Last week I wrote llvm-dev and presented data that shows how enabling the vectorizer on -Os can improve the performance of many workloads and that it has negligible effects on code size. I also added a command line switch to make it easier for people to benchmark the vectorizer using -Os directly from clang without changing LLVM. Has anyone done any benchmarks on -Os + vectorization ?
I haven't, sorry. I'll run some tests on my Chromebook and will let you
No noticeable difference between “-Os” and “-Os -fvectorize” in code size or compilation times in my tests, and only minimal performance improvements (small enough to be ignored).
Sorry for the delays here. I am running our benchmark suite and will have data in a day or so.
All I have to say is wow. The vectorizer performs remarkably better now than it did the last time I benchmarked it. I’m stunned.
I measured -O2 and -Os, as well as -march=x86-64 and -march=corei7-avx. My hope with the latter two was to cover both worst-case and best-case in terms of the quality of the vector ISA available.
First, binary size growth. This is measured on average across a reasonably wide selection of binaries including large servers, video codecs, image processing, etc.
O2, x86-64: 1% larger w/ vectorizer
O2, corei7-avx: 1.2% larger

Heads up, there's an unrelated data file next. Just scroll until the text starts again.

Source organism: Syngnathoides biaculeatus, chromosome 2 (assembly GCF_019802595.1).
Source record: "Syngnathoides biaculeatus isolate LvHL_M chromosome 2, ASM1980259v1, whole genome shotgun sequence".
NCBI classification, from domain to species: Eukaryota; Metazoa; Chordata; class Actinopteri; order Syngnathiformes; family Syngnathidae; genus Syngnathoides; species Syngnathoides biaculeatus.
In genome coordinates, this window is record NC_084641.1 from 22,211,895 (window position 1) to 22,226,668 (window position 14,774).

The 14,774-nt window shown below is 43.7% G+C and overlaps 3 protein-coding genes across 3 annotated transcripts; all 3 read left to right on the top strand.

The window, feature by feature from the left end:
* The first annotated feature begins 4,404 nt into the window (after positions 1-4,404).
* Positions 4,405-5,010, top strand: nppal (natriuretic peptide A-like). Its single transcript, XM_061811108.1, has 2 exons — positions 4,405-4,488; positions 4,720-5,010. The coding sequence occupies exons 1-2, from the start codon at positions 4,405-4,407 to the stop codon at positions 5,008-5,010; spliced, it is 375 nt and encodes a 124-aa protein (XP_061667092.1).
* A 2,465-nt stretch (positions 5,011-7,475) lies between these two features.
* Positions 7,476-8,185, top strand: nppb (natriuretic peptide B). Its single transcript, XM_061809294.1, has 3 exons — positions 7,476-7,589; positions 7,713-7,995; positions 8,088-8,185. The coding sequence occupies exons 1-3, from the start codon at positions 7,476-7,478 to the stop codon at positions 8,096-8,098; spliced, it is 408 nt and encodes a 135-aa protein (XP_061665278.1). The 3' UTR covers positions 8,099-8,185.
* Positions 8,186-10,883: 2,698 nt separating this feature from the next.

Os, x86-64: 0.1% larger
Os, corei7-avx: < 0.1% larger
This is incredibly impressive IMO. =]
The performance numbers are also pretty good. There are a couple of minor regressions, only one significant one. That one happens to be open source: https://code.google.com/p/snappy/source/browse/trunk/snappy.cc this slows down – the vectorizer vectorizes a cold loop, which then gets inlined and blocks subsequent inlining. (Many thanks to Ben Kramer for pointing out the cause so quickly for me.) But there are a lot of potential solutions to this problem:
- vectorize after inlining – this has some problems (code growth mostly) but we might be able to solve them.
- mark the cold path as cold so the optimizer is aware of it (tested this, it seems to work, but i’m still experimenting)
- rewrite this part of snappy to be fundamentally better (the code as it is doesn’t make a lot of sense to me, but i’m not an expert on it and will need time to figure out the best way to solve the issue)
I’m actually happy with any of the 3, although #2 isn’t terribly satisfying. But even if that’s the result, I can live with it.
So essentially, I think you should turn the vectorizer on completely. What’s left seem very much like small isolated issues.
Thanks for driving this whole thing and giving me time to do some evaluation. I’m really thrilled by the result.
Sorry, my email wasn't as clear as I intended.
I meant this sentence to indicate that I saw only one significant
regression (the snappy one I discussed). Everything else was in the noise
or got faster.
I did see some code known to vectorize well that sped up significantly, and
some server code that slowed down by a small amount, but on average it was
a wash. When snappy and some other things are fixed, it'll probably end up
being a small performance win on average, and significant in those
applications with hot vectorizable loops.
More data point for you: Intel's ICC turns on loop vectorizer at -O2
and -Os too.
Thanks for evaluating the vectorizer and giving me feedback. I will send an email to llvm-dev and enable it later today.